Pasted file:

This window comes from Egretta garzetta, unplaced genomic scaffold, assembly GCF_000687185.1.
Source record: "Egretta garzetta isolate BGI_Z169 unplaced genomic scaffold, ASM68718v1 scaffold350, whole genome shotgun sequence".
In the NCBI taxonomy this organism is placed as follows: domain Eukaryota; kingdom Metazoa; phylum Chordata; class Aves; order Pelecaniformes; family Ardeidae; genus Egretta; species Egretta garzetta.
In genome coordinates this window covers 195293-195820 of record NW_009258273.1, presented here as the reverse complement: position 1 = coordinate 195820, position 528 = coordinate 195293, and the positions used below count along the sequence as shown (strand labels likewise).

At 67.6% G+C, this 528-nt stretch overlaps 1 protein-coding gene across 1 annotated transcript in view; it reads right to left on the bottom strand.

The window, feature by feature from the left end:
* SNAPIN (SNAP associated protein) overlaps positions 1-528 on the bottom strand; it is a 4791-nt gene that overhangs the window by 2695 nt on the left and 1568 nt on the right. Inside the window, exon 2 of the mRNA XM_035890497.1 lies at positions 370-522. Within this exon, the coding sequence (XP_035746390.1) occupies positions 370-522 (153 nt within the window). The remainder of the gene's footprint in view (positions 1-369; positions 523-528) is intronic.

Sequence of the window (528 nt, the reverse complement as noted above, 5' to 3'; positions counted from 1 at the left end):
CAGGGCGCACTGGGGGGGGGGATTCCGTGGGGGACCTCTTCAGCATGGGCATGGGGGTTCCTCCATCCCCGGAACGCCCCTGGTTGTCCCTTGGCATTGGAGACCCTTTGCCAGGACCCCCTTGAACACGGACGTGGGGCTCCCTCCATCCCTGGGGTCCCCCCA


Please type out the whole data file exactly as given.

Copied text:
This window comes from Egretta garzetta, unplaced genomic scaffold, assembly GCF_000687185.1.
Source record: "Egretta garzetta isolate BGI_Z169 unplaced genomic scaffold, ASM68718v1 scaffold350, whole genome shotgun sequence".
In the NCBI taxonomy this organism is placed as follows: domain Eukaryota; kingdom Metazoa; phylum Chordata; class Aves; order Pelecaniformes; family Ardeidae; genus Egretta; species Egretta garzetta.
In genome coordinates this window covers 195293-195820 of record NW_009258273.1, presented here as the reverse complement: position 1 = coordinate 195820, position 528 = coordinate 195293, and the positions used below count along the sequence as shown (strand labels likewise).

At 67.6% G+C, this 528-nt stretch overlaps 1 protein-coding gene across 1 annotated transcript in view; it reads right to left on the bottom strand.

The window, feature by feature from the left end:
* SNAPIN (SNAP associated protein) overlaps positions 1-528 on the bottom strand; it is a 4791-nt gene that overhangs the window by 2695 nt on the left and 1568 nt on the right. Inside the window, exon 2 of the mRNA XM_035890497.1 lies at positions 370-522. Within this exon, the coding sequence (XP_035746390.1) occupies positions 370-522 (153 nt within the window). The remainder of the gene's footprint in view (positions 1-369; positions 523-528) is intronic.

Sequence of the window (528 nt, the reverse complement as noted above, 5' to 3'; positions counted from 1 at the left end):
CAGGGCGCACTGGGGGGGGGGATTCCGTGGGGGACCTCTTCAGCATGGGCATGGGGGTTCCTCCATCCCCGGAACGCCCCTGGTTGTCCCTTGGCATTGGAGACCCTTTGCCAGGACCCCCTTGAACACGGACGTGGGGCTCCCTCCATCCCTGGGGTCCCCCCA